Elevating Space Travel

Troy Wilkinson

Have you ever wanted to travel to space and see the world as it looks like from the space station? It seems that in the near future that will be possible by way of a space elevator. The elevators on campus barely seem to work though, so it seems ridiculous that an elevator that goes all the way to space would be up for discussion, but it’s a project that’s being implemented within the century. The space elevator is one of the oddest sounding ideas that has surfaced in the past century.

One of the earliest men to conceive the idea of a space elevator, Arthur C. Clarke, said, “the space elevator will be built about 50 years after everyone stops laughing.” Well it seems like everyone stopped laughing 14 years ago because Obayashi, a Japanese construction company, is aiming to implement one by 2050. There are a lot of benefits from having a space elevator: economic, environmental and ideological. It’d help save space transport costs (and facilitate tourism), lower the amount of air pollution, provide a better source of green energy and put space in the forefront of the public’s mind again. The gates to outer space would be pulled open, for both resource transportation and human travel.


Currently, transporting resources to space for space stations and satellites uses rockets. This is extremely inefficient, both financially and environmentally. The rockets used for transportation cost thousands of dollars per kilogram. It’s about a hundred times as costly to transport cargo into space currently than the amount it would cost using a space elevator. Not only are costs lower for using a space elevator, but carbon emissions would be lowered as well after ending rocket usage. The amount of fuel used would also be less. Using an elevator would save on the amount of resources used and how much atmospheric pollution is emitted.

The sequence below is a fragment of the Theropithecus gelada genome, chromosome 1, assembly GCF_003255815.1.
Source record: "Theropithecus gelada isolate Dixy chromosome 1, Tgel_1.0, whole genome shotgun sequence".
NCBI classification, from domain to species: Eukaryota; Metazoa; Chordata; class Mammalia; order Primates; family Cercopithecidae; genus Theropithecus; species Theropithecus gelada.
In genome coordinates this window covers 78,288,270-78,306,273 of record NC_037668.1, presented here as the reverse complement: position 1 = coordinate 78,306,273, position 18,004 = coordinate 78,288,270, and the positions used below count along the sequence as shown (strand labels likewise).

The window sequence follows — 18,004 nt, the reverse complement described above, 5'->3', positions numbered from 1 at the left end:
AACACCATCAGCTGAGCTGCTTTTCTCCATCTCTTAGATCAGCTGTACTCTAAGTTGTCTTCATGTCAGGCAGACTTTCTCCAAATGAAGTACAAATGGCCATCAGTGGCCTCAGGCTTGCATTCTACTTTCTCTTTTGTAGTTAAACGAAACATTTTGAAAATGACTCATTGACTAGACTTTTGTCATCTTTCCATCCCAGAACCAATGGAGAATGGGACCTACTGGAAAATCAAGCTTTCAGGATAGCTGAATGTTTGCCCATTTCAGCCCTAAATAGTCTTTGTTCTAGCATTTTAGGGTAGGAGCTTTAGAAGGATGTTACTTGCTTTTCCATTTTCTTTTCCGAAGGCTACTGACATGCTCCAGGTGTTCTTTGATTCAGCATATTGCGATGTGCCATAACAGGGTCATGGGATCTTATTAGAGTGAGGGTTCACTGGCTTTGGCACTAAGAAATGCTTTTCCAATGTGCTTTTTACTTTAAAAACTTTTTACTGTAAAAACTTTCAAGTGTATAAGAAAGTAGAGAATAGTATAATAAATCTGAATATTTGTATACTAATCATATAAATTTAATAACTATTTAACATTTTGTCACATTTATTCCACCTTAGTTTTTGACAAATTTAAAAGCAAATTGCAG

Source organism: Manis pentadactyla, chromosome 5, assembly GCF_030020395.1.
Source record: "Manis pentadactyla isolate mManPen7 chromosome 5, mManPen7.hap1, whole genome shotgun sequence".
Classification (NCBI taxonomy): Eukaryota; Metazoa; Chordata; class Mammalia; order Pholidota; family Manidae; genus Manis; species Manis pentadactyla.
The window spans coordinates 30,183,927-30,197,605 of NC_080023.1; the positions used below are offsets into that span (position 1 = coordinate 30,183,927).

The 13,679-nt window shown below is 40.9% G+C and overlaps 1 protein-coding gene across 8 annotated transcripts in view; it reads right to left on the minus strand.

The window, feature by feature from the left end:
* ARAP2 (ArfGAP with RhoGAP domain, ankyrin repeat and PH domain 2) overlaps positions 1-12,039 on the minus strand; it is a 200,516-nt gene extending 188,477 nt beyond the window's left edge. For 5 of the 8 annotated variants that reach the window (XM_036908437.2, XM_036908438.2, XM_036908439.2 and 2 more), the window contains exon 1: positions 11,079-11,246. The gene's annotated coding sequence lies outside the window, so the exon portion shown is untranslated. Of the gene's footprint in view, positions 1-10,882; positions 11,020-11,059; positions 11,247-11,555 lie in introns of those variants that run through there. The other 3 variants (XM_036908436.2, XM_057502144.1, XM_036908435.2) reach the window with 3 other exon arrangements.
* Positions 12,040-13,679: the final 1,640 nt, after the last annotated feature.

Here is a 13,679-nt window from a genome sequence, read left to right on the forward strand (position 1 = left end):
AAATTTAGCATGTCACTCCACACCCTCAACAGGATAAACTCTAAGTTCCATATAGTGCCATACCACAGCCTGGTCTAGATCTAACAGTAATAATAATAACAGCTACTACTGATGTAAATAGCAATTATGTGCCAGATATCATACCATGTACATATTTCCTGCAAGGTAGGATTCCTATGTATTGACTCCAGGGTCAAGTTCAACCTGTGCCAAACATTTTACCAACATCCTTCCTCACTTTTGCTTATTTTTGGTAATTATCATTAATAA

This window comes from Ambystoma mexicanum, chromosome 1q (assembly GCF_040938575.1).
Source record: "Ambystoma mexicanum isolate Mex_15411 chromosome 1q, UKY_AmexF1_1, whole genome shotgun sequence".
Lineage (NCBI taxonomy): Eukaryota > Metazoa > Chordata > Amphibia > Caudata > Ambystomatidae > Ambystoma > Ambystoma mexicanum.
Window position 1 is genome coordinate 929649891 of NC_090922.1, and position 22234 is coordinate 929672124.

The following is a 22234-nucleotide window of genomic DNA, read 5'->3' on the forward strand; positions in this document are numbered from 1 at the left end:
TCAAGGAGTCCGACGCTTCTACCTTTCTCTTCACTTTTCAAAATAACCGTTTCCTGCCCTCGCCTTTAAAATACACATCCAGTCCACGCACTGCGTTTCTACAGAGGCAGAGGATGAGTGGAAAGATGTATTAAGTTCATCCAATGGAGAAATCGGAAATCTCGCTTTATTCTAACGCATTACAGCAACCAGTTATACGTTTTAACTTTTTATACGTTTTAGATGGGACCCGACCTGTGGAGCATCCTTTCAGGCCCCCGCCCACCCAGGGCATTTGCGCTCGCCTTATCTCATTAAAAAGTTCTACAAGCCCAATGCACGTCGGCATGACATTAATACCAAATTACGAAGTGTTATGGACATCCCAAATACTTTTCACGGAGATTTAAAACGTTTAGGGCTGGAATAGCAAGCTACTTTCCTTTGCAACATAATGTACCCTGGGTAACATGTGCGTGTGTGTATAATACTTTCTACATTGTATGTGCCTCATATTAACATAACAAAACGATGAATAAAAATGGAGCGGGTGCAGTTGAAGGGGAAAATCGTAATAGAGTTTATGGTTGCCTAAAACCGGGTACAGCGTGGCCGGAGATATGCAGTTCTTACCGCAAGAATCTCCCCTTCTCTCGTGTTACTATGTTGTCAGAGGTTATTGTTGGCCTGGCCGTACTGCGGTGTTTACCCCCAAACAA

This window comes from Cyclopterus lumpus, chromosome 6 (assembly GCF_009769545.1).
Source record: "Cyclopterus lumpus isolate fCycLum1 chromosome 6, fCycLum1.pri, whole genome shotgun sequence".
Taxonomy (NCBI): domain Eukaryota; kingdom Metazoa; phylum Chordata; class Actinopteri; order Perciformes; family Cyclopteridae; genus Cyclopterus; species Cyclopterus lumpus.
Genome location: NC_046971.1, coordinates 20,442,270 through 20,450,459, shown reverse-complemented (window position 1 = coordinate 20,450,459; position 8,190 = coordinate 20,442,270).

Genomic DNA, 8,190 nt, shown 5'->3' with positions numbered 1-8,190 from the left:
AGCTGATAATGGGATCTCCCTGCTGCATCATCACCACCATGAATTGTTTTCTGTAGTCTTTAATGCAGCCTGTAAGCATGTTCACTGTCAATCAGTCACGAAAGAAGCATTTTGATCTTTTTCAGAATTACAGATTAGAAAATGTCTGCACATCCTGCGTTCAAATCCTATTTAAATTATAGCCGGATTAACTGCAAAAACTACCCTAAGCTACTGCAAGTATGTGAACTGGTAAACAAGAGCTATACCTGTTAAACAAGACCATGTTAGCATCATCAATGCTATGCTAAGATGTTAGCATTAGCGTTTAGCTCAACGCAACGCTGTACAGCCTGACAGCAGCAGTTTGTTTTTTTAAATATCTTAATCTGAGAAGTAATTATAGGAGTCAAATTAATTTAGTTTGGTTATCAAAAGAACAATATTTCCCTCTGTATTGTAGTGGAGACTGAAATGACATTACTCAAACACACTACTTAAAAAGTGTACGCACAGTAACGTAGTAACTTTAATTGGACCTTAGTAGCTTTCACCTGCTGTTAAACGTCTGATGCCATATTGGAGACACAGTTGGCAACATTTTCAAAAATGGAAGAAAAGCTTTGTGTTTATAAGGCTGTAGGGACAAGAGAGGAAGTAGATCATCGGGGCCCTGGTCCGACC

There’s also potential for gain in more resources through solar energy in space. Obtaining space solar energy would be much easier to do thanks to the space elevator. Space solar energy is exceptionally powerful, and a much stronger version of solar energy. It also has an extremely small impact on the environment.

There’s another, less tangible benefit coming from the space elevator that should be touched on, too. The capability for a regular person to travel to space is an immensely inspiring concept. Remember the moon landing? When America sent a man to space, the world couldn’t stop watching. Imagine what would happen if you could go yourself, if anyone could go to space.

When that capability actually exists, there will be a new frontier to explore. As space exploration becomes more of a reality the new goals will be reachable.

How would the elevator work, though? Using a type of cable, carbon nanotube composite tubes, that is more than a hundred times stronger than steel, the elevator would be capable of reaching Geostationary Earth Orbit. The elevator would have magnetically levitating cars that run up an extremely strong cable taking around thirty people at a time. Finally, after a week-long ride over 59,000 miles the elevator would reach its destination.

A big roadblock that’s delaying the creation of a space elevator is the low amount of carbon nanotube composite cable that can currently be produced. 2030 is the estimated time when cable production will match the needs for elevator production.

So when 2050 comes around expect to hear about vacations in space. The space elevator is becoming a reality.

Collegian Columnist Troy Wilkinson can be reached at letters@collegian.com